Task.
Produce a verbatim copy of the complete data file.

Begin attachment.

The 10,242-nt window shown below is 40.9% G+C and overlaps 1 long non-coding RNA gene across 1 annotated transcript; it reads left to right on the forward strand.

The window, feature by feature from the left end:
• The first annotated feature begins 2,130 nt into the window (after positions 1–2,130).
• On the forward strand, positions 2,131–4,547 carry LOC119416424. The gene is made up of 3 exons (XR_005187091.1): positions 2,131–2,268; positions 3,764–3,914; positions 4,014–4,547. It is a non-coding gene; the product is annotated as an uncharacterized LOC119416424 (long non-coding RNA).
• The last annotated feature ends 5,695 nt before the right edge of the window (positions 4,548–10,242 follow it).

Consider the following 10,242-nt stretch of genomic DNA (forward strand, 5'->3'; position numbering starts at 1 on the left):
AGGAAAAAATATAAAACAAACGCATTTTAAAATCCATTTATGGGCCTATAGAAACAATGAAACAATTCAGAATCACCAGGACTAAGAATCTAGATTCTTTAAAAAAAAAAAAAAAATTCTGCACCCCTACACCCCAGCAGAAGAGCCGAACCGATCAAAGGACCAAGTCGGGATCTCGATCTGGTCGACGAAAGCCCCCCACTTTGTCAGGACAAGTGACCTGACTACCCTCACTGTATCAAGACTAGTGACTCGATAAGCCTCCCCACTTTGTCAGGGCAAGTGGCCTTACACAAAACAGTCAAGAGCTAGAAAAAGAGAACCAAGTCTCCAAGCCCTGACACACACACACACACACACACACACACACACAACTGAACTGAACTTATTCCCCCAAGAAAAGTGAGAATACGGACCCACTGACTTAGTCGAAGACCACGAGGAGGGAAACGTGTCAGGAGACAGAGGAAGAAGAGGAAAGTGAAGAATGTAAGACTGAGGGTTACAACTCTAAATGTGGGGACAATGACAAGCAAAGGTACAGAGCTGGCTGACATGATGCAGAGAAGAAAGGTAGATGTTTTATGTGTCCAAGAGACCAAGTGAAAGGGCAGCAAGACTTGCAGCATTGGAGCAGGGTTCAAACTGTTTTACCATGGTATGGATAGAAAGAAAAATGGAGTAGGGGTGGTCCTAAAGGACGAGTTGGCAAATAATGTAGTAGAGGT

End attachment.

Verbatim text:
The 10,242-nt window shown below is 40.9% G+C and overlaps 1 long non-coding RNA gene across 1 annotated transcript; it reads left to right on the forward strand.

The window, feature by feature from the left end:
• The first annotated feature begins 2,130 nt into the window (after positions 1–2,130).
• On the forward strand, positions 2,131–4,547 carry LOC119416424. The gene is made up of 3 exons (XR_005187091.1): positions 2,131–2,268; positions 3,764–3,914; positions 4,014–4,547. It is a non-coding gene; the product is annotated as an uncharacterized LOC119416424 (long non-coding RNA).
• The last annotated feature ends 5,695 nt before the right edge of the window (positions 4,548–10,242 follow it).

Consider the following 10,242-nt stretch of genomic DNA (forward strand, 5'->3'; position numbering starts at 1 on the left):
AGGAAAAAATATAAAACAAACGCATTTTAAAATCCATTTATGGGCCTATAGAAACAATGAAACAATTCAGAATCACCAGGACTAAGAATCTAGATTCTTTAAAAAAAAAAAAAAAATTCTGCACCCCTACACCCCAGCAGAAGAGCCGAACCGATCAAAGGACCAAGTCGGGATCTCGATCTGGTCGACGAAAGCCCCCCACTTTGTCAGGACAAGTGACCTGACTACCCTCACTGTATCAAGACTAGTGACTCGATAAGCCTCCCCACTTTGTCAGGGCAAGTGGCCTTACACAAAACAGTCAAGAGCTAGAAAAAGAGAACCAAGTCTCCAAGCCCTGACACACACACACACACACACACACACACACACAACTGAACTGAACTTATTCCCCCAAGAAAAGTGAGAATACGGACCCACTGACTTAGTCGAAGACCACGAGGAGGGAAACGTGTCAGGAGACAGAGGAAGAAGAGGAAAGTGAAGAATGTAAGACTGAGGGTTACAACTCTAAATGTGGGGACAATGACAAGCAAAGGTACAGAGCTGGCTGACATGATGCAGAGAAGAAAGGTAGATGTTTTATGTGTCCAAGAGACCAAGTGAAAGGGCAGCAAGACTTGCAGCATTGGAGCAGGGTTCAAACTGTTTTACCATGGTATGGATAGAAAGAAAAATGGAGTAGGGGTGGTCCTAAAGGACGAGTTGGCAAATAATGTAGTAGAGGT